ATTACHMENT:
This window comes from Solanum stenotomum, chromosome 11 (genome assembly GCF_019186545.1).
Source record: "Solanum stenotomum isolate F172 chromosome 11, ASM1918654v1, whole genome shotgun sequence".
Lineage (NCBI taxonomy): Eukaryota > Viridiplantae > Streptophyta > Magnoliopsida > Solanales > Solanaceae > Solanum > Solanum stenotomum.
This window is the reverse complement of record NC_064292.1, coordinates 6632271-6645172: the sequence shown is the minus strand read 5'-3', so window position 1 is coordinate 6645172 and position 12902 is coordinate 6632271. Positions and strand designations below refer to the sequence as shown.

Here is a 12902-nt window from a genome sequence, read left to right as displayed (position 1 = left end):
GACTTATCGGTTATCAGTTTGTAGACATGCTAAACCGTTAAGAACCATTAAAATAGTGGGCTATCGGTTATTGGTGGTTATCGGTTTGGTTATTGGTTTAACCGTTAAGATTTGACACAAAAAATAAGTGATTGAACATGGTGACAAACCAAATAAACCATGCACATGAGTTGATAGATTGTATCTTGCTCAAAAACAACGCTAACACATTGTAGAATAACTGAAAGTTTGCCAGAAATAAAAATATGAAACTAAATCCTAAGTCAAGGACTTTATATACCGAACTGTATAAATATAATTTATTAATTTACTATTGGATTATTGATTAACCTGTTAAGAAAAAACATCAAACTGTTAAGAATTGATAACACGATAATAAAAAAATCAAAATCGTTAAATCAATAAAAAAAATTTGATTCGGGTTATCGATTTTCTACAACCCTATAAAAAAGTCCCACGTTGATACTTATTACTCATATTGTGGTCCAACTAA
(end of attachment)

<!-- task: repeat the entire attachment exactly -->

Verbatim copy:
This window comes from Solanum stenotomum, chromosome 11 (genome assembly GCF_019186545.1).
Source record: "Solanum stenotomum isolate F172 chromosome 11, ASM1918654v1, whole genome shotgun sequence".
Lineage (NCBI taxonomy): Eukaryota > Viridiplantae > Streptophyta > Magnoliopsida > Solanales > Solanaceae > Solanum > Solanum stenotomum.
This window is the reverse complement of record NC_064292.1, coordinates 6632271-6645172: the sequence shown is the minus strand read 5'-3', so window position 1 is coordinate 6645172 and position 12902 is coordinate 6632271. Positions and strand designations below refer to the sequence as shown.

Here is a 12902-nt window from a genome sequence, read left to right as displayed (position 1 = left end):
GACTTATCGGTTATCAGTTTGTAGACATGCTAAACCGTTAAGAACCATTAAAATAGTGGGCTATCGGTTATTGGTGGTTATCGGTTTGGTTATTGGTTTAACCGTTAAGATTTGACACAAAAAATAAGTGATTGAACATGGTGACAAACCAAATAAACCATGCACATGAGTTGATAGATTGTATCTTGCTCAAAAACAACGCTAACACATTGTAGAATAACTGAAAGTTTGCCAGAAATAAAAATATGAAACTAAATCCTAAGTCAAGGACTTTATATACCGAACTGTATAAATATAATTTATTAATTTACTATTGGATTATTGATTAACCTGTTAAGAAAAAACATCAAACTGTTAAGAATTGATAACACGATAATAAAAAAATCAAAATCGTTAAATCAATAAAAAAAATTTGATTCGGGTTATCGATTTTCTACAACCCTATAAAAAAGTCCCACGTTGATACTTATTACTCATATTGTGGTCCAACTAA